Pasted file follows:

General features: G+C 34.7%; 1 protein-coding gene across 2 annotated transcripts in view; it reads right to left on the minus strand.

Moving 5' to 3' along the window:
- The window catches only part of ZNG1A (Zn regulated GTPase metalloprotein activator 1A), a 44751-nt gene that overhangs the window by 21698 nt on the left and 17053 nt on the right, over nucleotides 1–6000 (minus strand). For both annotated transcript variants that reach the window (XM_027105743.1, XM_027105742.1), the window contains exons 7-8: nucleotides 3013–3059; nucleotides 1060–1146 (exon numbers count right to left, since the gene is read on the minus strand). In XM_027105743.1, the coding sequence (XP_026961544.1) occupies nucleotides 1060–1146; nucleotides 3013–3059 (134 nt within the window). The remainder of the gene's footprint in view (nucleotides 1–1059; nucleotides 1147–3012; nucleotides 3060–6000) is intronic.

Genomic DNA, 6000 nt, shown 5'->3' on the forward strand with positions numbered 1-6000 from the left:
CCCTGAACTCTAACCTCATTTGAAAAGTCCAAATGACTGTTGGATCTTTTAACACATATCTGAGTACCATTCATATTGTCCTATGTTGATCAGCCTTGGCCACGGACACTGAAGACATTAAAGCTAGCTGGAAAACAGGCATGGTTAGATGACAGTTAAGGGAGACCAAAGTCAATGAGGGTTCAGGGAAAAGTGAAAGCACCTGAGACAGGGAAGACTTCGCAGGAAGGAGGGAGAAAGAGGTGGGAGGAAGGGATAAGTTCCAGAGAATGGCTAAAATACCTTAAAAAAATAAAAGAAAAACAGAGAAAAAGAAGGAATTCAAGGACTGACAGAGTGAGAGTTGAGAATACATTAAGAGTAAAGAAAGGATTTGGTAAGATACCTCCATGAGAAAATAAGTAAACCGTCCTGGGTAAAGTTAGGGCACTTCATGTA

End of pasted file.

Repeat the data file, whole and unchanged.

General features: G+C 34.7%; 1 protein-coding gene across 2 annotated transcripts in view; it reads right to left on the minus strand.

Moving 5' to 3' along the window:
- The window catches only part of ZNG1A (Zn regulated GTPase metalloprotein activator 1A), a 44751-nt gene that overhangs the window by 21698 nt on the left and 17053 nt on the right, over nucleotides 1–6000 (minus strand). For both annotated transcript variants that reach the window (XM_027105743.1, XM_027105742.1), the window contains exons 7-8: nucleotides 3013–3059; nucleotides 1060–1146 (exon numbers count right to left, since the gene is read on the minus strand). In XM_027105743.1, the coding sequence (XP_026961544.1) occupies nucleotides 1060–1146; nucleotides 3013–3059 (134 nt within the window). The remainder of the gene's footprint in view (nucleotides 1–1059; nucleotides 1147–3012; nucleotides 3060–6000) is intronic.

Genomic DNA, 6000 nt, shown 5'->3' on the forward strand with positions numbered 1-6000 from the left:
CCCTGAACTCTAACCTCATTTGAAAAGTCCAAATGACTGTTGGATCTTTTAACACATATCTGAGTACCATTCATATTGTCCTATGTTGATCAGCCTTGGCCACGGACACTGAAGACATTAAAGCTAGCTGGAAAACAGGCATGGTTAGATGACAGTTAAGGGAGACCAAAGTCAATGAGGGTTCAGGGAAAAGTGAAAGCACCTGAGACAGGGAAGACTTCGCAGGAAGGAGGGAGAAAGAGGTGGGAGGAAGGGATAAGTTCCAGAGAATGGCTAAAATACCTTAAAAAAATAAAAGAAAAACAGAGAAAAAGAAGGAATTCAAGGACTGACAGAGTGAGAGTTGAGAATACATTAAGAGTAAAGAAAGGATTTGGTAAGATACCTCCATGAGAAAATAAGTAAACCGTCCTGGGTAAAGTTAGGGCACTTCATGTA